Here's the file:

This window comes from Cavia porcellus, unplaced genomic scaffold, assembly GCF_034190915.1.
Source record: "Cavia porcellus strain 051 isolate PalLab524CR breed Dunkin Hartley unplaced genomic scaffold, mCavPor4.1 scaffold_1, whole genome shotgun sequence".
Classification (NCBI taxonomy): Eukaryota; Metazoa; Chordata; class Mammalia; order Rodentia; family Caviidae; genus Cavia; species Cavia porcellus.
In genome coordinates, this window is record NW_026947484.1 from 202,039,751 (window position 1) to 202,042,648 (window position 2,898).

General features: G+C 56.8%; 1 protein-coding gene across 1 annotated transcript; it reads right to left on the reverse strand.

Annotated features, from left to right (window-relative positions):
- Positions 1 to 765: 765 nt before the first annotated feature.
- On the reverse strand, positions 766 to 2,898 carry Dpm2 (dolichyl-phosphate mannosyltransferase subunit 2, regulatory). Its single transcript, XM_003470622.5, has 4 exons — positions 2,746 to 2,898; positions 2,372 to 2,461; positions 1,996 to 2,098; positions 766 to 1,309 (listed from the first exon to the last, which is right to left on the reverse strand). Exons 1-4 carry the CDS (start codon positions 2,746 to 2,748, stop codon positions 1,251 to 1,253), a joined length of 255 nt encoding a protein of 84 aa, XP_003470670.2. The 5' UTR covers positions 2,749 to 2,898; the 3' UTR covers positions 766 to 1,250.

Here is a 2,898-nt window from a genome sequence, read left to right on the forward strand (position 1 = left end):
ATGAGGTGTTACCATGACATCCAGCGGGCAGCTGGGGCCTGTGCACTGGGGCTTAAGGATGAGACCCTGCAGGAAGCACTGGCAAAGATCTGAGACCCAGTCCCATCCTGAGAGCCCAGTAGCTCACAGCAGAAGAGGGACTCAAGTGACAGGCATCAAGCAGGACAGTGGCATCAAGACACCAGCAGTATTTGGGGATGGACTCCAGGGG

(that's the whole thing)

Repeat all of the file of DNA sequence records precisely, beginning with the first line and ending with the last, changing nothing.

This window comes from Cavia porcellus, unplaced genomic scaffold, assembly GCF_034190915.1.
Source record: "Cavia porcellus strain 051 isolate PalLab524CR breed Dunkin Hartley unplaced genomic scaffold, mCavPor4.1 scaffold_1, whole genome shotgun sequence".
Classification (NCBI taxonomy): Eukaryota; Metazoa; Chordata; class Mammalia; order Rodentia; family Caviidae; genus Cavia; species Cavia porcellus.
In genome coordinates, this window is record NW_026947484.1 from 202,039,751 (window position 1) to 202,042,648 (window position 2,898).

General features: G+C 56.8%; 1 protein-coding gene across 1 annotated transcript; it reads right to left on the reverse strand.

Annotated features, from left to right (window-relative positions):
- Positions 1 to 765: 765 nt before the first annotated feature.
- On the reverse strand, positions 766 to 2,898 carry Dpm2 (dolichyl-phosphate mannosyltransferase subunit 2, regulatory). Its single transcript, XM_003470622.5, has 4 exons — positions 2,746 to 2,898; positions 2,372 to 2,461; positions 1,996 to 2,098; positions 766 to 1,309 (listed from the first exon to the last, which is right to left on the reverse strand). Exons 1-4 carry the CDS (start codon positions 2,746 to 2,748, stop codon positions 1,251 to 1,253), a joined length of 255 nt encoding a protein of 84 aa, XP_003470670.2. The 5' UTR covers positions 2,749 to 2,898; the 3' UTR covers positions 766 to 1,250.

Here is a 2,898-nt window from a genome sequence, read left to right on the forward strand (position 1 = left end):
ATGAGGTGTTACCATGACATCCAGCGGGCAGCTGGGGCCTGTGCACTGGGGCTTAAGGATGAGACCCTGCAGGAAGCACTGGCAAAGATCTGAGACCCAGTCCCATCCTGAGAGCCCAGTAGCTCACAGCAGAAGAGGGACTCAAGTGACAGGCATCAAGCAGGACAGTGGCATCAAGACACCAGCAGTATTTGGGGATGGACTCCAGGGG